I’m still amazed when I find participant-directed 401(k) plans without a financial advisor. While I understand how solo 401(k) plans don’t have an advisor because individuals think they can do it on their own, it makes no sense when you have an employee. I have a solo 401(k) and I handle my investments. I always say that the moment that I add an employee, I am going to hire a financial advisor and there is an easy reason why.
I am often amazed that in the age of the internet that there are still travel agents around in business because the internet has allowed us to book trips and hotel rooms with a simple click button. In the old days, unless you had the travel agent software, you couldn’t do it on their own. Thanks to the internet, we can invest on our own, and buying and selling securities can be done with the click of a mouse as well. While many people think that the usefulness of a financial advisor has gone the way of a travel agent, I respectfully disagree.
When it comes to participant-directed 401(k) plans, the main role of a financial advisor in my opinion isn’t picking mutual funds as a broad range of investments. While I love financial advisors, I believe that with all due respect to Commander Montgomery Scott from Star Trek III, that a monkey and two trainees can pick a mutual fund lineup.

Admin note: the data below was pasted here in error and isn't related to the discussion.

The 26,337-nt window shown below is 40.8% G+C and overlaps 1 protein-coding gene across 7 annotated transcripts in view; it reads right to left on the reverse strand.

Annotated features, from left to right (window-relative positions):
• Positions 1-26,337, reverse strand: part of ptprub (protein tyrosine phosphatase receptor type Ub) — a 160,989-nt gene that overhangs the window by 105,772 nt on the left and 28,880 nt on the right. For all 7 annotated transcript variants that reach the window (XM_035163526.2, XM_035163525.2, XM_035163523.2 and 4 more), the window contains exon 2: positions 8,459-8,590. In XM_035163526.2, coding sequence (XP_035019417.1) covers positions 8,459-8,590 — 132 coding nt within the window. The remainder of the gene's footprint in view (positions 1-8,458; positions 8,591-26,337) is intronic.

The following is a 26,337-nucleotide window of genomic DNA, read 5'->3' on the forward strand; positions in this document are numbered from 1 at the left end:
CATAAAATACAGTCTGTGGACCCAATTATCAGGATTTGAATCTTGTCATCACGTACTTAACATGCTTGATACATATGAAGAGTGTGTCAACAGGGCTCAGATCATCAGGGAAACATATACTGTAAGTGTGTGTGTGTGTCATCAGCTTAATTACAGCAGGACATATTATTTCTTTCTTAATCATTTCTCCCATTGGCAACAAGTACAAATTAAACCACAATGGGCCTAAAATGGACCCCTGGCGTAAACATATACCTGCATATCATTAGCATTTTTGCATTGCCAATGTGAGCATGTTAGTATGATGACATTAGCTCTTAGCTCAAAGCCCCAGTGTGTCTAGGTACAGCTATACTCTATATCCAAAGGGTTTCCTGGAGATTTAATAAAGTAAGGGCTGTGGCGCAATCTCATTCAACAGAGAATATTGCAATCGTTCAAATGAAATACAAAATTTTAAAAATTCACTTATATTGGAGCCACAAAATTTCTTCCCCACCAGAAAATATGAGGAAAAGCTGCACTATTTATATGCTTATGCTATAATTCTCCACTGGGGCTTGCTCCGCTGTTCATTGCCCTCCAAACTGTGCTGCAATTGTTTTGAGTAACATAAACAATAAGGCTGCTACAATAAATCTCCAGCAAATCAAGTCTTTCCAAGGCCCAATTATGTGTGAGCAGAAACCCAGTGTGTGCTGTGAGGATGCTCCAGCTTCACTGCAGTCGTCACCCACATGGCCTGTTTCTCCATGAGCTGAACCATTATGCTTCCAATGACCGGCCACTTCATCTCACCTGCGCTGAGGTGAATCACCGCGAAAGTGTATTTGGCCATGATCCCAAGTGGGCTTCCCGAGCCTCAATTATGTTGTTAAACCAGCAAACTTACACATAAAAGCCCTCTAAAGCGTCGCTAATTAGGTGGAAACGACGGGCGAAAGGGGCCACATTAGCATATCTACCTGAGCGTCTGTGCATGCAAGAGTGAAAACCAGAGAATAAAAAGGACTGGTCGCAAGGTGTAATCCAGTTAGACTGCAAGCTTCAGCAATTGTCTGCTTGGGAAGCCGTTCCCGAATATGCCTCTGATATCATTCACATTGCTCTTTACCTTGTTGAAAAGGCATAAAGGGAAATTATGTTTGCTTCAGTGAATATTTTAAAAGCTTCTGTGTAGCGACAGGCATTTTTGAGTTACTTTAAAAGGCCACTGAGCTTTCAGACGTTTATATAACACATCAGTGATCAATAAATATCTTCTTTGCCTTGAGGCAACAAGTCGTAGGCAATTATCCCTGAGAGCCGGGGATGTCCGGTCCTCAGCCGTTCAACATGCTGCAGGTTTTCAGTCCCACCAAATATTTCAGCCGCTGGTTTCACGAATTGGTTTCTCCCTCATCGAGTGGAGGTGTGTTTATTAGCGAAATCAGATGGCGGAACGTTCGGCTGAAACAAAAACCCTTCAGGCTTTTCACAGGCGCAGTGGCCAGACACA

I think the value of financial advisors is having them a part of the fiduciary process, drafting an investment policy statement, reviewing the current fund lineup, and most of all, employee education.
I worked at a semi-prestigious (sorry, Lois) law firm on Long Island and there was no financial advisor on the 401(k) plan for a review of the mutual funds for 10 years. I knew we needed one when someone on the office staff stated that he only invested in the mid-cap mutual funds because “it represented the middle of the market.” That is why you have s financial advisor.
Even 401(k) plans that offer index funds or exchange-traded funds need a financial advisor because while index investing beats most of the active funds consistently, participants still need investment education to make an informed decision that will get the plan sponsor ERISA §404(c) protection. Index funds and ETFs are great, but what about cost, asset allocation, and risk tolerance? Index funds and ETFs won’t solve those issues on their own. So even a plan offering only a passive approach needs a financial advisor.
The moment I hire an employee will force me to hire a financial advisor for my plan because, despite my knowledge of 401(k) plans and investments, I don’t have the background or training to review funds and offer education. I stick to what I know, so I stay out of trouble.